The Most Counterintuitive Recession Ever

In February the U.S. economy was humming along nicely with an unemployment rate well under 4%.

Then the pandemic hit our shores.

And the economy was quarantined.

So the unemployment rate spiked to nearly 15%.

Now it’s back down closer to 10% and will probably be under double-digits by this time next month:

When you stop to think about everything we’ve thrown at the economy in 2020, it’s amazing that it’s been able to continue functioning as well as it has.

This whole year has basically been an economic experiment and so many of the outcomes have been counterintuitive to what most people expect from an economic downturn that borders on a depression.

This week the New York Fed released their quarterly data on household debt. The second quarter of the year actually saw household debt fall, which is the first time that’s happened since 2014.

Granted, that’s still a lot of debt but the fact that consumers were able to repair their balance sheets in the midst of double-digit unemployment rates and the worst quarterly GDP print since the Great Depression would have been unfathomable in prior recessions.

Now look at the delinquency status of household debt:

It fell more than 1% from the same period in 2019 and is the lowest on record since 2003.

Now check out what’s been happening to credit card debt (via the WSJ):

Outstanding credit card debt fell from March to June as did the percentage of credit card bills that were past due. No one could have predicted this would happen during one of the worst economic contractions ever.

Or how about the personal savings rate which briefly shot up to well over 30% and remains exceedingly high:

The real estate market has been red hot after an initial slowdown during quarantine:

I’ve spilled plenty of ink on the increase in speculation in the stock market over the past few months but it’s another completely unexpected reaction to a pandemic-induced recession. Here’s a quick summary from CNBC:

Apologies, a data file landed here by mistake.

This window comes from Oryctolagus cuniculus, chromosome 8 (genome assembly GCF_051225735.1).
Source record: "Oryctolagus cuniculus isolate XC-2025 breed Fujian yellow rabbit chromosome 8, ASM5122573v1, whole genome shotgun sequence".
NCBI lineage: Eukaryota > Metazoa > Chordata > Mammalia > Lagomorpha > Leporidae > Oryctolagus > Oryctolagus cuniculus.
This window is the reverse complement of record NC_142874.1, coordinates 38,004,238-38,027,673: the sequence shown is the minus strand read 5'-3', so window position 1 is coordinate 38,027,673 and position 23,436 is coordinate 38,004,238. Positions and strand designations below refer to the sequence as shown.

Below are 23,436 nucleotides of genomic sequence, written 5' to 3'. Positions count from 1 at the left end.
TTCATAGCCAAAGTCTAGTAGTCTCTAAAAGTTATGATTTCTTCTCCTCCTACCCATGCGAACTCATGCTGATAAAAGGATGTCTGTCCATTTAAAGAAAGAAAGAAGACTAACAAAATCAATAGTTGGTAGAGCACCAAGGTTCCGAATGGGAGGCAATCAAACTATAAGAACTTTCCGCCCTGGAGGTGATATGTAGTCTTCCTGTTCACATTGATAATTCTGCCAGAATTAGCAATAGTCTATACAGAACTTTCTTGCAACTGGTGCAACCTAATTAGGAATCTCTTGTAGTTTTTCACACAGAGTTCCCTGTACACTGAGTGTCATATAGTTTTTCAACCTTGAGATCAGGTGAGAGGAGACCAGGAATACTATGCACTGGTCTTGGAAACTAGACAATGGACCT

TD Ameritrade said Tuesday it added a record 661,000 new funded retail accounts in the second quarter, surpassing the 608,000 new accounts during the first quarter. The broker, which is set to be acquired by Charles Schwab, also reported a record 3.4 million daily average revenue trades — more than four times last year’s levels and 62% more than the prior quarter. 

The major online brokers — Charles Schwab, TD Ameritrade, E-Trade, Interactive Brokers and Robinhood — have seen new accounts and trading activity surge this year during the coronavirus recession. The brokerage industry experienced a flood of new, small investors who saw the market rout and subsequent rebound as a buying opportunity. 

The stock market is also just 1% from all-time highs:

Everyone now knows why these things have happened.

The government flooded the system with money and people either spent it, saved it or invested it in the stock market. You can see the massive personal income spike in April the likes of which we’ve never seen before:

Now look at the enormous jump in wages from the increased unemployment benefits:

With the benefit of hindsight, it’s easy to point out why all of these things are happening. Fiscal and monetary stimulus the likes of which we’ve never seen were unleashed in record time.

But no one was predicting how well these programs would work in terms of their impact on the consumer or the fuse they lit for speculators in the stock market.

There were far more people predicting a repeat of 1929 back in March than 1999 but here we are.

And while the government response hasn’t been perfect1, the fact that the economy in many places is doing much better than anyone could have imagined 4-5 months ago could have far-reaching implications for policy going forward.

It’s possible all of this government spending is a one-off because of the nature of this downturn. This was the first recession in history where everyone knew the exact moment it began. The telegraphed nature and shutdowns forced government officials into action.

But it’s hard to believe voters won’t push for politicians to enact further fiscal rescue packages in the future. If the government can stop a depression in its tracks, why wouldn’t they do so during future recessions?2

No one knows the unintended consequences of these types of policies moving forward but it sure feels like 2020 is going to mark a turning point in the way we look at the response to economic crises in the future.

And regardless of the policy implications, this will go down as the strangest recession ever.

Further Reading:
My New Theory About Future Stock Market Returns

1Perfect was the enemy of good at the time. Speed was more important.

2Obviously, things are still messed up in many segments of the economy and we’re nowhere near out of the woods just yet. There are still millions of people who are unemployed and uncertain about their future. I’m merely marveling at the fact that this is unlike ay recession we’ve ever seen and things could be much, much worse than they are.